Not really anything we didn't already know, and it's unfortunate that they didn't type some informative downstream markers, e.g., in haplogroup I, but a good source of data nonetheless. See also the other recent survey on Russian Y chromosomes.
American Journal of Physical Anthropology
Boundaries and clines in the West Eurasian Y-chromosome landscape: Insights from the European part of Russia
Angela Fechner et al.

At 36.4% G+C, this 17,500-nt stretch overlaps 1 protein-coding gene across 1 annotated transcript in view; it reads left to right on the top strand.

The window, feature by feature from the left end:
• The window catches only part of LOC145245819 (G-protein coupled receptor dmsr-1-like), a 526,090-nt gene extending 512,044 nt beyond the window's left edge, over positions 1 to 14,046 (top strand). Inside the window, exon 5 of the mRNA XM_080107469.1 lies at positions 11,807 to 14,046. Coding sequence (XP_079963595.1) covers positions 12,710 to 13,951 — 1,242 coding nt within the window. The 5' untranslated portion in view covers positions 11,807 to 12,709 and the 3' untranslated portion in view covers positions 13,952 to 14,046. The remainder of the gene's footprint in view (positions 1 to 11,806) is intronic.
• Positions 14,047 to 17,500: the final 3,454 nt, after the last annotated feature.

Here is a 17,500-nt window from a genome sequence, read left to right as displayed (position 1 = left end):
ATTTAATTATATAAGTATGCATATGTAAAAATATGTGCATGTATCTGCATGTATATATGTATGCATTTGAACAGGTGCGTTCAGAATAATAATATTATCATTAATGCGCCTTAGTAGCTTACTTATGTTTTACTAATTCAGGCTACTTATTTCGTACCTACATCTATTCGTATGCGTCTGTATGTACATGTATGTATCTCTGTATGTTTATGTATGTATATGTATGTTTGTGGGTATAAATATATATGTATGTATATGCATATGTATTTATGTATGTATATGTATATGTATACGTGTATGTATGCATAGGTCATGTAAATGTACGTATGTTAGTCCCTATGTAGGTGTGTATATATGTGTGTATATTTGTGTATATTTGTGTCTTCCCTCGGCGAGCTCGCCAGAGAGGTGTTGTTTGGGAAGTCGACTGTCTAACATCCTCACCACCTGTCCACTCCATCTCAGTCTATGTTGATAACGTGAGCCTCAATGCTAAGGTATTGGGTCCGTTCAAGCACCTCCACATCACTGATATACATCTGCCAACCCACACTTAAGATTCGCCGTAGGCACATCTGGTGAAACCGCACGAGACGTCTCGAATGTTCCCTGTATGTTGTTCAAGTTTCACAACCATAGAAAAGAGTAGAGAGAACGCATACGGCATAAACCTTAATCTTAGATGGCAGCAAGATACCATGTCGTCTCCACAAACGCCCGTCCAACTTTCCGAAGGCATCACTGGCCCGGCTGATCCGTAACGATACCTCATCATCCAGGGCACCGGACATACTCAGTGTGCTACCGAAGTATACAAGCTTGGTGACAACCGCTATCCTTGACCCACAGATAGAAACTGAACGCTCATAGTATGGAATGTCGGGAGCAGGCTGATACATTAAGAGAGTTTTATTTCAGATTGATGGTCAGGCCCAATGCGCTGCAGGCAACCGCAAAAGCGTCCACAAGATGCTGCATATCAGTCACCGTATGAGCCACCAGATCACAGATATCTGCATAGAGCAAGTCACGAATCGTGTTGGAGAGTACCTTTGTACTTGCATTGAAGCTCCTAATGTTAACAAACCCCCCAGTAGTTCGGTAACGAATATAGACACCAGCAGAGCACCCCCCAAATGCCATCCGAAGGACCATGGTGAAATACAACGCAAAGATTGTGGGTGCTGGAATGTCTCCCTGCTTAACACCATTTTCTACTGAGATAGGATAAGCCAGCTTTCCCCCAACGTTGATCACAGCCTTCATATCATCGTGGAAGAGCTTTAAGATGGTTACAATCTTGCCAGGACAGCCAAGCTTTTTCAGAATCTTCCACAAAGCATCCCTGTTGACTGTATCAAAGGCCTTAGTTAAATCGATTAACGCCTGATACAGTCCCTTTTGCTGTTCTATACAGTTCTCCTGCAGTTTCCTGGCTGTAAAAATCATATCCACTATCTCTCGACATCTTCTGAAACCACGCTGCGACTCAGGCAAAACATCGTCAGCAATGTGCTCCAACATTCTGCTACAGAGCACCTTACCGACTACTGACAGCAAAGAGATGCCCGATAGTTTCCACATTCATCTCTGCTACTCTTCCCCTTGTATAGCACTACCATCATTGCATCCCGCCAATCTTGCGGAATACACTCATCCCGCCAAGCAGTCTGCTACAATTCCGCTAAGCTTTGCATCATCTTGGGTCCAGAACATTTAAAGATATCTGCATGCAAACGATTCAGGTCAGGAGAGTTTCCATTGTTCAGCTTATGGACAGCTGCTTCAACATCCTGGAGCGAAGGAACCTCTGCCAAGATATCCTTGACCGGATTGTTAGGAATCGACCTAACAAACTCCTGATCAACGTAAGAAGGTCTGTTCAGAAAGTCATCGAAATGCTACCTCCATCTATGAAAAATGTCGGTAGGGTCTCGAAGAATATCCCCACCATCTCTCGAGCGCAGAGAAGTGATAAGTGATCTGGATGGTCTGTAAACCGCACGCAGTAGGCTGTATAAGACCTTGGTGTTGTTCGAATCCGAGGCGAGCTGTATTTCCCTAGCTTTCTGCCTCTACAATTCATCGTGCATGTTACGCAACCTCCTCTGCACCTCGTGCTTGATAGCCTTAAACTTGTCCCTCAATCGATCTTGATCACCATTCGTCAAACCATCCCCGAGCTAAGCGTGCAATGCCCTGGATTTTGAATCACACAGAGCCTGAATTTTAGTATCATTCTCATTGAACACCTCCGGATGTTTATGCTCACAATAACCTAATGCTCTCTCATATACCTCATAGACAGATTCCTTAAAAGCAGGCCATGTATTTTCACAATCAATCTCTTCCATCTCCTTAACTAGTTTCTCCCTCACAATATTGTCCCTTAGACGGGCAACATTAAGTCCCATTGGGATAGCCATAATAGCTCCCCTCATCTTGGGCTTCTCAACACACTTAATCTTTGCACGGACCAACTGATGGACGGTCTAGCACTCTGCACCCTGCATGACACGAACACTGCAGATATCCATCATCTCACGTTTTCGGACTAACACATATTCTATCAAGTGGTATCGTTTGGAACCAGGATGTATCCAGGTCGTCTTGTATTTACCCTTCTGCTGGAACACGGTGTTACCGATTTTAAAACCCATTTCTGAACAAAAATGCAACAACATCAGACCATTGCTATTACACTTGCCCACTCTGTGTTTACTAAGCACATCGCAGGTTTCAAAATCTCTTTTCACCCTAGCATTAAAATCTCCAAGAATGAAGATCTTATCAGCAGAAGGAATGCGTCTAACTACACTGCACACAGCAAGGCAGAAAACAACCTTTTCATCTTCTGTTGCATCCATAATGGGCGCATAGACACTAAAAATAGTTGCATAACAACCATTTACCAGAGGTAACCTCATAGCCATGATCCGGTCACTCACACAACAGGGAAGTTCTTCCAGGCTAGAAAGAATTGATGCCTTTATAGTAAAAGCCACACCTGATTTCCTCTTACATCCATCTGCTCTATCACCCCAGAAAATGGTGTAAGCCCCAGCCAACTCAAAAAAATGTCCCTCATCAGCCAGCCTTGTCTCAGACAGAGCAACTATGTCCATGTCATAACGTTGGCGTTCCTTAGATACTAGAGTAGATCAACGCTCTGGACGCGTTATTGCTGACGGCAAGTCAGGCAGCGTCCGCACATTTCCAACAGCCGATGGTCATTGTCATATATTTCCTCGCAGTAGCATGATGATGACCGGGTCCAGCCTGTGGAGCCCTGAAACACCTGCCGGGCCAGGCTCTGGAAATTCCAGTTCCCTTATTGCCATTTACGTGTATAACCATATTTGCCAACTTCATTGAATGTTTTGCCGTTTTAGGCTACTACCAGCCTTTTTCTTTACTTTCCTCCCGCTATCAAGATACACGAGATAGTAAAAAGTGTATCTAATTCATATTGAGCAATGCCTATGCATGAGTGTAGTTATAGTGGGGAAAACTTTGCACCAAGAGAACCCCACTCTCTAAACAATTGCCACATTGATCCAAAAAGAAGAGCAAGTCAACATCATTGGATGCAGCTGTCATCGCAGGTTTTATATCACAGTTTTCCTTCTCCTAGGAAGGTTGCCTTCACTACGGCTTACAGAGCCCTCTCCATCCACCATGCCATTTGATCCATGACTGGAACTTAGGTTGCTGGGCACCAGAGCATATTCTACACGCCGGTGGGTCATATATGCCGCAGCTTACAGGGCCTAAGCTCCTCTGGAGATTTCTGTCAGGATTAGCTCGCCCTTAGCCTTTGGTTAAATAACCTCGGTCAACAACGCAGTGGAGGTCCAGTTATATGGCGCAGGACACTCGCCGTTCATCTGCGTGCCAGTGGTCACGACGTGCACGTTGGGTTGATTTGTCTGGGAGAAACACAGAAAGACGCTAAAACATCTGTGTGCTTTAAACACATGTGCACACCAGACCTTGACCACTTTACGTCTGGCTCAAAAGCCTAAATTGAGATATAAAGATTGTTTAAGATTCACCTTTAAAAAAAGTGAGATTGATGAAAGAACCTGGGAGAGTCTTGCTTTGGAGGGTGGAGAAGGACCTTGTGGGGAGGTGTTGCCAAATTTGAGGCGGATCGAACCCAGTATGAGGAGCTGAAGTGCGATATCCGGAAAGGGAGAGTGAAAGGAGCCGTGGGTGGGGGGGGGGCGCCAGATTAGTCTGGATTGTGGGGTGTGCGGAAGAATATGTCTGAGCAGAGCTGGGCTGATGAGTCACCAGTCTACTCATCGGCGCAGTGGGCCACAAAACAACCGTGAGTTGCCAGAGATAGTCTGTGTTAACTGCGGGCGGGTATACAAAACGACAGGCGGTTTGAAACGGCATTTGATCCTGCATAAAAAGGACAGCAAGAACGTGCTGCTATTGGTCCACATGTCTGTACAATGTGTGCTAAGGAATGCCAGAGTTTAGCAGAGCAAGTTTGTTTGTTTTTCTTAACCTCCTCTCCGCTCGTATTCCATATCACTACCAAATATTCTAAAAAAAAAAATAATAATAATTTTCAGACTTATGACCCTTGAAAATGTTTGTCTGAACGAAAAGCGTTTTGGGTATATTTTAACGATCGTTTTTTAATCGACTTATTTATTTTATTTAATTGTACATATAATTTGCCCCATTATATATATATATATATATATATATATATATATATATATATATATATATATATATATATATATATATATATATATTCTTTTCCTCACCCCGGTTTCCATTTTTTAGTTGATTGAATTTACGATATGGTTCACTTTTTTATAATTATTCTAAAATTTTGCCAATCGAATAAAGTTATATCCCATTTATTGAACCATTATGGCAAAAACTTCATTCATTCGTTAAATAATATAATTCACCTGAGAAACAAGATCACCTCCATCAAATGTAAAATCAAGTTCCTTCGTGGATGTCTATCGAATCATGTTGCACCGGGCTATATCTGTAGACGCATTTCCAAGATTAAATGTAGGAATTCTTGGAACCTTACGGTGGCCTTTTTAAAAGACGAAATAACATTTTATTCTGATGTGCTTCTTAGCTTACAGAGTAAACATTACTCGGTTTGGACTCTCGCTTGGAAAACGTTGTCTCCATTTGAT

Previous studies of Y chromosome variation have revealed that western Europe, the Volga-Ural region, and the Caucasus differ dramatically with respect to Y-SNP haplogroup composition. The European part of Russia is situated in between these three regions; to determine if these differences reflect clines or boundaries in the Y-chromosome landscape, we analyzed 12 Y-SNPs in 545 males from 12 populations from the European part of Russia. The majority of Russian Y chromosomes (from 74% to 94%) belong to three Y chromosomal lineages [I-M170, R1a1-M17, and N3-TAT] that are also frequent in the rest of east Europe, north Europe, and/or in the Volga-Ural region. We find significant but low correlations between haplogroup frequencies and the geographic location of populations, suggesting gradual change in the Y chromosome gene pool across western Eurasia. However, we also find some significant boundaries between populations, suggesting that both isolation and migration have influenced the Y chromosome landscape.